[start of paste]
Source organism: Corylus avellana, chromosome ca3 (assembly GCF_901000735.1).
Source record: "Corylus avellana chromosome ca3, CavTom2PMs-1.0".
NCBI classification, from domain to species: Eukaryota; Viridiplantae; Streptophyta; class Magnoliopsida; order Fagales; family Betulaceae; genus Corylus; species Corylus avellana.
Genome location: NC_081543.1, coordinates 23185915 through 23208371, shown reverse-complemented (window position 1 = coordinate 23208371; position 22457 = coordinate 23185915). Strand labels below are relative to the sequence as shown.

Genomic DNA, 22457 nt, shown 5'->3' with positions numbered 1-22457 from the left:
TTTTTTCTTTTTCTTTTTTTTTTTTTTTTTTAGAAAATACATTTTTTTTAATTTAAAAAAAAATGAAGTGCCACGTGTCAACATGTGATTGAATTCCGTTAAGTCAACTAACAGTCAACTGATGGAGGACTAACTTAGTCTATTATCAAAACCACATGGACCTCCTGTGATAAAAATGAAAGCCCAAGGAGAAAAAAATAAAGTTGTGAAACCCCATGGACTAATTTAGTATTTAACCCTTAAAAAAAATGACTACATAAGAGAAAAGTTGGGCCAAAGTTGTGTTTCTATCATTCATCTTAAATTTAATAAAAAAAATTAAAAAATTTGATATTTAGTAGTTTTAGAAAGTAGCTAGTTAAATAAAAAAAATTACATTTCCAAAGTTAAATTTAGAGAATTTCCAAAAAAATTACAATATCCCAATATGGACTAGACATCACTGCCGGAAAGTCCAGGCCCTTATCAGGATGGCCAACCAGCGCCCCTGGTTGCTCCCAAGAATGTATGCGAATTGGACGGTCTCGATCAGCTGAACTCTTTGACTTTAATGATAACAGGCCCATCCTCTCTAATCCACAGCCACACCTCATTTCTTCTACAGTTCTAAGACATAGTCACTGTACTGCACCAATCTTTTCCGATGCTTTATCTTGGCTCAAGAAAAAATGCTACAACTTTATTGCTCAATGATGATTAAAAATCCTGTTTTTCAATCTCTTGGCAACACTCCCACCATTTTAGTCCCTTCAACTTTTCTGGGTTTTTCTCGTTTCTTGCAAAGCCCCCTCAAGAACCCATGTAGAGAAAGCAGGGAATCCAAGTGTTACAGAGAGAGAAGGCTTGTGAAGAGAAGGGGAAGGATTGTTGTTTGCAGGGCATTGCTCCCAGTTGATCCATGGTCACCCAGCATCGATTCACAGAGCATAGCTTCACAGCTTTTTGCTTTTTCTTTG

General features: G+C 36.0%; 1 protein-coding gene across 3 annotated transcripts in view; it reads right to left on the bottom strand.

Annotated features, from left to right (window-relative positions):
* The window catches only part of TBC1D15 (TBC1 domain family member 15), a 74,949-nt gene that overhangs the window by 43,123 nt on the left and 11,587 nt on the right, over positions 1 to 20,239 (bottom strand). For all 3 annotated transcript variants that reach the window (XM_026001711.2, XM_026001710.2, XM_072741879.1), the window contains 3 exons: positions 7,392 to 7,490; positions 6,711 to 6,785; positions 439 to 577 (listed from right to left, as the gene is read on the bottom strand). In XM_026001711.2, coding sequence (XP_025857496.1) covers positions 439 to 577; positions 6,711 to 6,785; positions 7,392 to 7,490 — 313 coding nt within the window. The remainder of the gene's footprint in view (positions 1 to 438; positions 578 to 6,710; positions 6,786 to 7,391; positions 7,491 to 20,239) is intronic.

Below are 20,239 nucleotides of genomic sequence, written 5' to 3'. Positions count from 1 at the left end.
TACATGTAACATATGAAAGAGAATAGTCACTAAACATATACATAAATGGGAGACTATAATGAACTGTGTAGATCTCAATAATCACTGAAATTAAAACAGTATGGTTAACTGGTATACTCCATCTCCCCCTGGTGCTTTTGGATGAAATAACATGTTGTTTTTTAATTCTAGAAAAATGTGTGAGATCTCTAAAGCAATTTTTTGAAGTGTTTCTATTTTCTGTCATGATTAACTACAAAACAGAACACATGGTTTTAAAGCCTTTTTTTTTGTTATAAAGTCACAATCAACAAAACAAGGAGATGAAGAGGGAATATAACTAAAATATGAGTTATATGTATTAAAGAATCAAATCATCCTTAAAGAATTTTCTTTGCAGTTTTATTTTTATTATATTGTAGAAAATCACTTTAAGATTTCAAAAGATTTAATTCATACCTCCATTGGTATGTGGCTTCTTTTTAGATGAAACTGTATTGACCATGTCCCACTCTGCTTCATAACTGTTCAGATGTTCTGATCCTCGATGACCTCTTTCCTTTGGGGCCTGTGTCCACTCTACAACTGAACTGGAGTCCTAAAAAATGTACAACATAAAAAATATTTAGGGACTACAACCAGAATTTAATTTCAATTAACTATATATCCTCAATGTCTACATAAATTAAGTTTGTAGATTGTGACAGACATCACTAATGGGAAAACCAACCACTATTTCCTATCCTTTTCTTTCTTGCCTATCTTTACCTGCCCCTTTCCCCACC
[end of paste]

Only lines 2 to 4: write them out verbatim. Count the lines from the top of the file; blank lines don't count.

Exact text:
Source record: "Corylus avellana chromosome ca3, CavTom2PMs-1.0".
NCBI classification, from domain to species: Eukaryota; Viridiplantae; Streptophyta; class Magnoliopsida; order Fagales; family Betulaceae; genus Corylus; species Corylus avellana.
Genome location: NC_081543.1, coordinates 23185915 through 23208371, shown reverse-complemented (window position 1 = coordinate 23208371; position 22457 = coordinate 23185915). Strand labels below are relative to the sequence as shown.